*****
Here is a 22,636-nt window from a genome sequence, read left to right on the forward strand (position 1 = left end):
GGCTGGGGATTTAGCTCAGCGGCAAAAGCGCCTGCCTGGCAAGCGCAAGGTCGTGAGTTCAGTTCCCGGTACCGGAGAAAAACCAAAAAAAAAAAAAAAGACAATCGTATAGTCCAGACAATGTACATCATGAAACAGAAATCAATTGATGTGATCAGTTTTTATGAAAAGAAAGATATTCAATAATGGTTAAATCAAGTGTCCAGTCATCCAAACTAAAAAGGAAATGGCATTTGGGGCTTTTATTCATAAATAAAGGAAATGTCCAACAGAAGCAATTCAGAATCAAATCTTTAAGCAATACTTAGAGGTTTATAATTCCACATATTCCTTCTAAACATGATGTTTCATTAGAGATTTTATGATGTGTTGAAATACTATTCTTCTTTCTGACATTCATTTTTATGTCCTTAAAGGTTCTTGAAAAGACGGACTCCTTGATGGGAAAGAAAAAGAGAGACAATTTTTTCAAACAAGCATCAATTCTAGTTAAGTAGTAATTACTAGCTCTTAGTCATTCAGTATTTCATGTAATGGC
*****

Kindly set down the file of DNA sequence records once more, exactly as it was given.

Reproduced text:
Here is a 22,636-nt window from a genome sequence, read left to right on the forward strand (position 1 = left end):
GGCTGGGGATTTAGCTCAGCGGCAAAAGCGCCTGCCTGGCAAGCGCAAGGTCGTGAGTTCAGTTCCCGGTACCGGAGAAAAACCAAAAAAAAAAAAAAAGACAATCGTATAGTCCAGACAATGTACATCATGAAACAGAAATCAATTGATGTGATCAGTTTTTATGAAAAGAAAGATATTCAATAATGGTTAAATCAAGTGTCCAGTCATCCAAACTAAAAAGGAAATGGCATTTGGGGCTTTTATTCATAAATAAAGGAAATGTCCAACAGAAGCAATTCAGAATCAAATCTTTAAGCAATACTTAGAGGTTTATAATTCCACATATTCCTTCTAAACATGATGTTTCATTAGAGATTTTATGATGTGTTGAAATACTATTCTTCTTTCTGACATTCATTTTTATGTCCTTAAAGGTTCTTGAAAAGACGGACTCCTTGATGGGAAAGAAAAAGAGAGACAATTTTTTCAAACAAGCATCAATTCTAGTTAAGTAGTAATTACTAGCTCTTAGTCATTCAGTATTTCATGTAATGGC